A Europe of Science

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Science  16 Jun 2000:
Vol. 288, Issue 5473, pp. 1963
DOI: 10.1126/science.288.5473.1963

The gross domestic product of the European Union (EU) bloc is roughly equivalent to that of the United States, but the EU invests $60 billion less a year (around 33%) in R&D than does the United States. This disparity exists even in the slightly larger group of countries that soon will make up the EU research system (a total of nearly 30 countries). Part of this differential is due to less investment by European enterprises and part to less public funding of science. To ensure that Europe can remain competitive and participate in burgeoning global scientific collaborations, it is imperative that the EU both increase investment in R&D and renew its collaborative mechanisms.

Looking at Europe as a whole, the administration of science and technology has been a loose conglomerate of individual European countries in combination with that promoted by the European Commission (EC) in Brussels. Most of the collaborative structures in European science [such as CERN, the European Molecular Biology Organization, European Molecular Biology Laboratory (EMBL), European Science Foundation, and European Synchrotron Radiation Facility] were established in the early 1970s. Since then, Europe has developed a single market and a single currency and is working toward a single defense policy and fiscal harmonization, but the organization of science has been trailing behind and is fragmented and, therefore, duplicative—the benefit of joining forces is not being maximized.

Europe needs to move beyond this limited set of mechanisms for coordinating the research effort. The imperatives of increased competitiveness and collaboration must be nurtured at the European level. The ESF Collaborative Research Programmes (EUROCORES) is attempting to do this by bringing together national collaborative research funding in a coordinated manner to address new and important topics. A multinational approach is unavoidable, but it will profit from a common call for proposals and the establishment of a network of funders. The aim of this and other initiatives is to enhance collaboration between countries and their national and international research organizations (as we have seen in the case of EMBL and its associated structures*), lubricated by the EC, as the key for the construction of a true Europe of science.

In an attempt to address these issues, Commissioner Philippe Busquin, in charge of research in the EC, is promoting the establishment of a European Research Area (see http://europa.eu.int/comm/research/area/com2000-6-en.pdf). The positive reaction to this initiative from ministers for research of EU countries suggests that science in Europe will not be allowed to fall behind. Indeed, a recent debate in Lisbon, hosted by Portuguese Minister Jose Mariano Gago, between the research ministers, Commissioner Busquin, and a number of Nobel laureates and representatives from European scientific (academic and industrial) organizations concluded that despite the present reasonably good health of science in Europe, further support is needed, in terms of both political commitment and increased funding for basic research. Further support has come from the European Council (Heads of Governments) summit in Lisbon in March 2000, which, as well as endorsing the EC's initiative for better integration and coordination of research activities at national and EU levels, also noted that the provision for an EU-wide broadband network, facilitating researcher mobility, and retaining high-quality research talent within Europe are key issues that must be addressed within a short time.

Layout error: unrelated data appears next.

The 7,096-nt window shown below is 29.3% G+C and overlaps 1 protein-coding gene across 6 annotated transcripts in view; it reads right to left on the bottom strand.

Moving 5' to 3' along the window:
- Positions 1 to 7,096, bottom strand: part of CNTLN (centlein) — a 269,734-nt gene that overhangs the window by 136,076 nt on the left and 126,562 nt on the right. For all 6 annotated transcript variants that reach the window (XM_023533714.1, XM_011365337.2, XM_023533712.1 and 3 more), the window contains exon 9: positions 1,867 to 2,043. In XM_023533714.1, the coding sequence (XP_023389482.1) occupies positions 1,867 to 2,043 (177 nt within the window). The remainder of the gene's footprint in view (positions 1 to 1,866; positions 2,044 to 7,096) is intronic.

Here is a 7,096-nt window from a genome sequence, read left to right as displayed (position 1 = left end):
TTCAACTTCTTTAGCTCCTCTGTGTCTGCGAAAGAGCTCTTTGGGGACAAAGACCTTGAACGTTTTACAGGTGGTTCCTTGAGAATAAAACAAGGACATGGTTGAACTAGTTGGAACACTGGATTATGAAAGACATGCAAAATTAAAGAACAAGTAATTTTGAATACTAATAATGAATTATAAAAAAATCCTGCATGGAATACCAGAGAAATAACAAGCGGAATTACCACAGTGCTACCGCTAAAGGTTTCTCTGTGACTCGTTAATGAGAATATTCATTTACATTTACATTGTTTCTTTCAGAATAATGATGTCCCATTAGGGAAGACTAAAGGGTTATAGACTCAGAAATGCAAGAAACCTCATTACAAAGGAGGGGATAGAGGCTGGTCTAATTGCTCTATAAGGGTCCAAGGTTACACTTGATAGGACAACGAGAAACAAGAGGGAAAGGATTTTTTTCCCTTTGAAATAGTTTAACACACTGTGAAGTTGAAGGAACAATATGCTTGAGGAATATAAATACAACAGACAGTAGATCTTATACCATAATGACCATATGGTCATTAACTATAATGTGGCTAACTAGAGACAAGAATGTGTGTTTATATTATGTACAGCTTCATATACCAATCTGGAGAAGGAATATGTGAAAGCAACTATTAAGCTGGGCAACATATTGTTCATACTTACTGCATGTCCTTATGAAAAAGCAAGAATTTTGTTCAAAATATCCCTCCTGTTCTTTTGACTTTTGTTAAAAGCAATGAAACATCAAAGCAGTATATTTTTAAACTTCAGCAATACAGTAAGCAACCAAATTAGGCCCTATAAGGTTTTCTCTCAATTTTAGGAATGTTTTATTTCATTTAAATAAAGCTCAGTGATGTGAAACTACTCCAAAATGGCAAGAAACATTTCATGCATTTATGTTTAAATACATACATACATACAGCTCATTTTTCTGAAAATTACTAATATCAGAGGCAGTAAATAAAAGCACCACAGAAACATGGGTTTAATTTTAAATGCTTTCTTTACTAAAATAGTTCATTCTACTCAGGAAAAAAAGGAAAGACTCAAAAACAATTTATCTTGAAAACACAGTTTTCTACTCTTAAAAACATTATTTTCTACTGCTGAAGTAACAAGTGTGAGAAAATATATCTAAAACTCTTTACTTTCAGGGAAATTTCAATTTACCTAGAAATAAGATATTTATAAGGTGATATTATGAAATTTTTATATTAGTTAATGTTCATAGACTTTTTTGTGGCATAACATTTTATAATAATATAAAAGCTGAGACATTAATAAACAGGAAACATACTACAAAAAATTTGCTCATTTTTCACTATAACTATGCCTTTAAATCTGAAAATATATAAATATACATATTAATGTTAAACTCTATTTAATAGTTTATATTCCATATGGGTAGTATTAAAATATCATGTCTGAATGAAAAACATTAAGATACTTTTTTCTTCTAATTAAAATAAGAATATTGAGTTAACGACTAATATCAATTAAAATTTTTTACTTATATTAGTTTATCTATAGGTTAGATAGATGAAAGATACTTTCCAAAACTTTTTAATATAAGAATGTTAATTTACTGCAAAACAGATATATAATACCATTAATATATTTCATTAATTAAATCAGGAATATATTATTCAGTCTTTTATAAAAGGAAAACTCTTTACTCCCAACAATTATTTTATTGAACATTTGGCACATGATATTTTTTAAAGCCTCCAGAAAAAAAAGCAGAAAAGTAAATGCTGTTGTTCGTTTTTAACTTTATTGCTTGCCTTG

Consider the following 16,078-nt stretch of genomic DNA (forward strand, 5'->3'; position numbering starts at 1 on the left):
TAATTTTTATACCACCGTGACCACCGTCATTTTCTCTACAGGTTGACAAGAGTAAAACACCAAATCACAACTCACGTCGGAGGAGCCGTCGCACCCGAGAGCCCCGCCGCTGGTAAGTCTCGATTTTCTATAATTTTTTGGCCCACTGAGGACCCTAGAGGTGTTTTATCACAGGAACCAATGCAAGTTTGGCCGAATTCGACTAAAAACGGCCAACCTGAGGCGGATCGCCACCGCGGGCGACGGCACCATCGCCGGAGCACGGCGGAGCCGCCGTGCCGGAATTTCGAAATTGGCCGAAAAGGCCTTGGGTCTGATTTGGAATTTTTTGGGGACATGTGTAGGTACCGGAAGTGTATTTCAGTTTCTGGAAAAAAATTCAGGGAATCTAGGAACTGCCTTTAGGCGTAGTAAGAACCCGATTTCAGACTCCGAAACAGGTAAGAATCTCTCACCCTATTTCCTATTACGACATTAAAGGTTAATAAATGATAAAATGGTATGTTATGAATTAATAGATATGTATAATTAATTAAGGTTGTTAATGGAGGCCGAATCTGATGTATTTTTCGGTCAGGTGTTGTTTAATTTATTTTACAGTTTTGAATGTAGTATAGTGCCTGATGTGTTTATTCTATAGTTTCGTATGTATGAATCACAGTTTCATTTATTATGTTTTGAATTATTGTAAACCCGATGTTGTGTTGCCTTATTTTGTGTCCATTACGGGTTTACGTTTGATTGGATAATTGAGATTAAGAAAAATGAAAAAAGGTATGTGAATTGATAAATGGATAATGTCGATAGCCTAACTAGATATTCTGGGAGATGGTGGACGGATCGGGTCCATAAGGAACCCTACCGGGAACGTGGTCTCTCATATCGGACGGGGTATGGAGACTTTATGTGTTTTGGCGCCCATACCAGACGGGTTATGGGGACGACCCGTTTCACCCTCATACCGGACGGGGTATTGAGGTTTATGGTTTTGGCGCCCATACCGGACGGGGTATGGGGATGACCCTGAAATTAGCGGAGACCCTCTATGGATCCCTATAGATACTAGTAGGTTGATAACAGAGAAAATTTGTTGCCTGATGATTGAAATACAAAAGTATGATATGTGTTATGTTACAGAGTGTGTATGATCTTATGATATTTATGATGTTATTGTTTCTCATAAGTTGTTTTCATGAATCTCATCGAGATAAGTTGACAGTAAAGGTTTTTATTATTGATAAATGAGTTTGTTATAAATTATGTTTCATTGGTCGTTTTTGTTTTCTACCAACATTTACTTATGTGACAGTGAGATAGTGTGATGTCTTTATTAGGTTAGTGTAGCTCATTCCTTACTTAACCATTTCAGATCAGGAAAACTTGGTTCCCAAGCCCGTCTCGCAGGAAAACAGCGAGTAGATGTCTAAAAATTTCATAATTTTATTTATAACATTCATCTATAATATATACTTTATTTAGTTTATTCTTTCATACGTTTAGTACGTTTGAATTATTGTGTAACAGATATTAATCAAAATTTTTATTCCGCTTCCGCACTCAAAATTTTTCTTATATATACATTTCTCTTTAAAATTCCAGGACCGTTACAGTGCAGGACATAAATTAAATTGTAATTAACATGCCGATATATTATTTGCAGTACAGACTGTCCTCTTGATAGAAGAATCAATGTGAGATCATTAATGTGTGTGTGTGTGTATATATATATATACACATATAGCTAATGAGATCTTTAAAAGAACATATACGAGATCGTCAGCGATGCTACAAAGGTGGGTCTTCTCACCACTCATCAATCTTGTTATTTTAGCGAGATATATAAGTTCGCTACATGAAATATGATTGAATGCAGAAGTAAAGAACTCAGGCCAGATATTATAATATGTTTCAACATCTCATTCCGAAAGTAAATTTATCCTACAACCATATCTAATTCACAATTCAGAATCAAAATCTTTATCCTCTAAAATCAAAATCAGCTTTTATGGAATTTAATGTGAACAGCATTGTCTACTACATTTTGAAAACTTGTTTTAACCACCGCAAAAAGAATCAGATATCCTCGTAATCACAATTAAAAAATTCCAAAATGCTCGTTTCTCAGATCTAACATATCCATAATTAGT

It is clear that whether in Europe, the United States, or any other part of the world, scientists need new and better mechanisms for collaboration. It is also clear that the mechanisms for international and intercontinental collaboration are not in place. The advent of new technologies in communications, particularly the new broadband capabilities, is making global collaboration increasingly easy, and it seems likely that such collaborations will ultimately become the norm. This requires new ways of conducting research, such as remote control of experiments and interaction with large dispersed databases and models. It also requires new administrative mechanisms that are unbureaucratic, efficient, free of political objectives, and operate between research organizations. The responsibility for developing these mechanisms is firmly on the shoulders of the science administrators and the politicians. The solutions that the EU develops for breaking down its own boundaries to research may help provide a model for the rest of the world.

  • *C. Kafatos, Science 287, 1401 (2000). J. Routti, Science 287, 1589 (2000).

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